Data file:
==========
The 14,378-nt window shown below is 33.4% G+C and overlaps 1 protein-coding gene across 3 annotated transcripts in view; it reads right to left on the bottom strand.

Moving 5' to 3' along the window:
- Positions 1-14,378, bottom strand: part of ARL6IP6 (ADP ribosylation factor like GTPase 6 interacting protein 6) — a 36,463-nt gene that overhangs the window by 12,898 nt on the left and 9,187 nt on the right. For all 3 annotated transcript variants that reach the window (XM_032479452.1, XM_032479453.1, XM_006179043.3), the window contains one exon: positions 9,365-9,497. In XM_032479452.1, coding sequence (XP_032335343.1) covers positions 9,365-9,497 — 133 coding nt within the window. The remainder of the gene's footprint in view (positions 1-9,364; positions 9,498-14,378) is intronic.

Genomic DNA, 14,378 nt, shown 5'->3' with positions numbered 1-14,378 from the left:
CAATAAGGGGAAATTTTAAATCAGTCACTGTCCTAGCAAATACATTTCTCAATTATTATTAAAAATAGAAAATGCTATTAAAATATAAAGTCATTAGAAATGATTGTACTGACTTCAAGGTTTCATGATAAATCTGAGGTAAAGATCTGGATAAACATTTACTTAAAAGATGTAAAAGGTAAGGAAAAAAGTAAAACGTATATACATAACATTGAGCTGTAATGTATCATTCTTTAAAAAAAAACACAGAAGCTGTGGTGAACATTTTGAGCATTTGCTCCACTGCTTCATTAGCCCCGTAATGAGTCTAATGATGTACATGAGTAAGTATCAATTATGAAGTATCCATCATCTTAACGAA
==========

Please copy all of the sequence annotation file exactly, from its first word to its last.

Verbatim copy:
The 14,378-nt window shown below is 33.4% G+C and overlaps 1 protein-coding gene across 3 annotated transcripts in view; it reads right to left on the bottom strand.

Moving 5' to 3' along the window:
- Positions 1-14,378, bottom strand: part of ARL6IP6 (ADP ribosylation factor like GTPase 6 interacting protein 6) — a 36,463-nt gene that overhangs the window by 12,898 nt on the left and 9,187 nt on the right. For all 3 annotated transcript variants that reach the window (XM_032479452.1, XM_032479453.1, XM_006179043.3), the window contains one exon: positions 9,365-9,497. In XM_032479452.1, coding sequence (XP_032335343.1) covers positions 9,365-9,497 — 133 coding nt within the window. The remainder of the gene's footprint in view (positions 1-9,364; positions 9,498-14,378) is intronic.

Genomic DNA, 14,378 nt, shown 5'->3' with positions numbered 1-14,378 from the left:
CAATAAGGGGAAATTTTAAATCAGTCACTGTCCTAGCAAATACATTTCTCAATTATTATTAAAAATAGAAAATGCTATTAAAATATAAAGTCATTAGAAATGATTGTACTGACTTCAAGGTTTCATGATAAATCTGAGGTAAAGATCTGGATAAACATTTACTTAAAAGATGTAAAAGGTAAGGAAAAAAGTAAAACGTATATACATAACATTGAGCTGTAATGTATCATTCTTTAAAAAAAAACACAGAAGCTGTGGTGAACATTTTGAGCATTTGCTCCACTGCTTCATTAGCCCCGTAATGAGTCTAATGATGTACATGAGTAAGTATCAATTATGAAGTATCCATCATCTTAACGAA